While Israel has a citizens’ army, it does not have an armed citizenry. Only about 150,000 Israelis, or 2% of the population, are legal gun owners.
The Hamas rampage against unarmed civilians revealed to Israelis just how exposed they are to attack once the country’s first line of defense is breached. It has awakened a once indifferent public to the need to take up arms.
Demand has been such that a Knesset command center was set up to handle the flood of applications last Tuesday.
“There are now over 120,000 requests for the Firearms Division. Please be patient and the division representatives will get back to everyone,” Israeli National Security Minister Itamar Ben-Gvir tweeted last week.
Israeli Prime Minister Benjamin Netanyahu said in a national address on Wednesday, “We’re encouraging citizens, and helping citizens, to arm themselves with personal weapons for defense.”
On Oct. 16, the National Security Committee approved regulations expanding the criteria for obtaining a gun license. Previously, the two main criteria were IDF service and “place of residence” (whether a citizen lives in what is considered a dangerous area). Both criteria, along with lesser ones affecting fewer people, have been redefined to allow more citizens to qualify.
Since becoming National Security Minister in Dec. 2022, Ben-Gvir has pushed to put more guns into the hands of average citizens. It had been an uphill battle due to public inertia. While Israel is no stranger to terrorism, calls for more guns have failed to garner widespread public support.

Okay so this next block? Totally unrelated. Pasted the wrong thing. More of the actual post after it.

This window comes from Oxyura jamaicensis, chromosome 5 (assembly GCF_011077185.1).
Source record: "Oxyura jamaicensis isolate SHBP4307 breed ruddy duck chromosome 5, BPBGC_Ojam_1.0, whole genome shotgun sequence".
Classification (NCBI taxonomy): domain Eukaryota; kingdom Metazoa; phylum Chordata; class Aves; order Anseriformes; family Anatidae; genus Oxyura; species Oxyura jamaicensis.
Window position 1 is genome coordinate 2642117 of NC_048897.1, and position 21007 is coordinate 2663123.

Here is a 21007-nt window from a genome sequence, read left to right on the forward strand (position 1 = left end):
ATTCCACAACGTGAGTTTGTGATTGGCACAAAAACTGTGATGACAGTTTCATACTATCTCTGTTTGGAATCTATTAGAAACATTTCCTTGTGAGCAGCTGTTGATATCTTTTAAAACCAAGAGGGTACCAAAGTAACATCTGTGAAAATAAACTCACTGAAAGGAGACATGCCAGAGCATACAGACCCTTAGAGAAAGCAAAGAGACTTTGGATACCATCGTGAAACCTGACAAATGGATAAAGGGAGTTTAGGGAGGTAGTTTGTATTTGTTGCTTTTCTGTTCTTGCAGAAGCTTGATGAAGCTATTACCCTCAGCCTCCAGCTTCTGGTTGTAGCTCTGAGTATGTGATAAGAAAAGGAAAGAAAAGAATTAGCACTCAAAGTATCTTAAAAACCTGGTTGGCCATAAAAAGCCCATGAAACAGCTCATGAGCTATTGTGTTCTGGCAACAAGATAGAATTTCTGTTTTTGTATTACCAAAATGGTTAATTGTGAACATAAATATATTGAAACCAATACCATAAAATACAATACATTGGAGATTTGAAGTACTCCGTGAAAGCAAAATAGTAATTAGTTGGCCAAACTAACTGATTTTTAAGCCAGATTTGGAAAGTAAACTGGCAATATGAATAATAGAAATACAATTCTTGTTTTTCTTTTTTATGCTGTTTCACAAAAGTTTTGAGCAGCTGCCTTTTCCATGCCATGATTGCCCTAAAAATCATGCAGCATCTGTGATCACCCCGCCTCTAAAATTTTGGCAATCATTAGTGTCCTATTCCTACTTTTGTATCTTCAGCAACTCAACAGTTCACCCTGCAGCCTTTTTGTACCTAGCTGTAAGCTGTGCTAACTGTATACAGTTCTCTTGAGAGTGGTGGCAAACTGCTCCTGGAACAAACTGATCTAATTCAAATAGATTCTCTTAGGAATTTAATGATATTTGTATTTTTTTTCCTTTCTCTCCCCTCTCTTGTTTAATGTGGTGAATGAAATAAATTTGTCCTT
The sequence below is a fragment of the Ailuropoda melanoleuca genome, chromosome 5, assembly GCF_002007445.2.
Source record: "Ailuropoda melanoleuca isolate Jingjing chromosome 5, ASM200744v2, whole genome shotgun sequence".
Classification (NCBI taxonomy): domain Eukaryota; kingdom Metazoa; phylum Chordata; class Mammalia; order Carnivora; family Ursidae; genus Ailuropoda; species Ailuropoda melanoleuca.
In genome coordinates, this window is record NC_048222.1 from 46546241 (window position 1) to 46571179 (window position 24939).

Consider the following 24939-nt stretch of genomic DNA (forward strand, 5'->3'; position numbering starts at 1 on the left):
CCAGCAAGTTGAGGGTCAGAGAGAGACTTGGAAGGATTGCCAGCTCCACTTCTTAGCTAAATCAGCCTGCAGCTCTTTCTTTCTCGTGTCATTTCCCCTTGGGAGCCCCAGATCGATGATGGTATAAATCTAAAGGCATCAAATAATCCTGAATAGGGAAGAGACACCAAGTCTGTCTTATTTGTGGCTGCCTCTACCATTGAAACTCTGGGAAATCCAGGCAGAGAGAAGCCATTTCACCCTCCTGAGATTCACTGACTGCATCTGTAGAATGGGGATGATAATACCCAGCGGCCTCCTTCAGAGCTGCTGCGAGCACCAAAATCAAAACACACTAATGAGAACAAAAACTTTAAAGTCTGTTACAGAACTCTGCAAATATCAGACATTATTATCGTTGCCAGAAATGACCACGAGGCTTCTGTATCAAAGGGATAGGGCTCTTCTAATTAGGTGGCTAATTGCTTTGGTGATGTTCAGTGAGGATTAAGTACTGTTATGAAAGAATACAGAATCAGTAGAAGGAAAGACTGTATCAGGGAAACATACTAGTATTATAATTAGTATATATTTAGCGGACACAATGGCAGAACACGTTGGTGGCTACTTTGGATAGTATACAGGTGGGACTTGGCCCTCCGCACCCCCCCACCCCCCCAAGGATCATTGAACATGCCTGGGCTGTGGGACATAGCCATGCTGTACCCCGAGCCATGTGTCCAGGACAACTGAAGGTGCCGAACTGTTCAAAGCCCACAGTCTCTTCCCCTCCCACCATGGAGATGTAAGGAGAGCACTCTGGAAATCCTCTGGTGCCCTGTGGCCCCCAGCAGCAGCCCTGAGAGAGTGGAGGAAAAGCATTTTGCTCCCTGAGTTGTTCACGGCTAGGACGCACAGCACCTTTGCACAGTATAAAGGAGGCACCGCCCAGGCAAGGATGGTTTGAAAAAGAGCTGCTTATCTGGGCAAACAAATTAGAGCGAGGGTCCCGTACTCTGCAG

The scale and savagery of Hamas’s attack changed that.
“Before this disaster, people in Israel didn’t really understand why they needed personal weapons,” said Raz Blizovsky, who founded The Project for Civil Security, a pro-gun group, in the wake of the Hamas attack.
“Now, after what happened in the Gaza Strip, people understand,” he told JNS.
While Israel has a citizens’ army, it does not have an armed citizenry. Only about 150,000 Israelis, or 2% of the population, are legal gun owners, compared to 30% in the United States. And unlike in America, where gun ownership is linked to individual freedom, there’s nothing like a gun culture.
Gun owners who don’t have a clear reason for owning a firearm are viewed askance. There are virtually no hunters. Sport shooting exists, but enthusiasts are largely citizens of former Soviet states. As a Russian Knesset hopeful once explained to a pro-gun group, “We Russians understand what it means when citizens don’t have guns.”
In place of a Second Amendment, Israel has the aforementioned criteria, of which there are about two dozen. A citizen must meet at least one to qualify for a permit. Moreover, criteria have in the past been canceled at the whim of the public security minister. In one case, 5,000 people lost their license in one go. They could no longer own the guns they had legally purchased.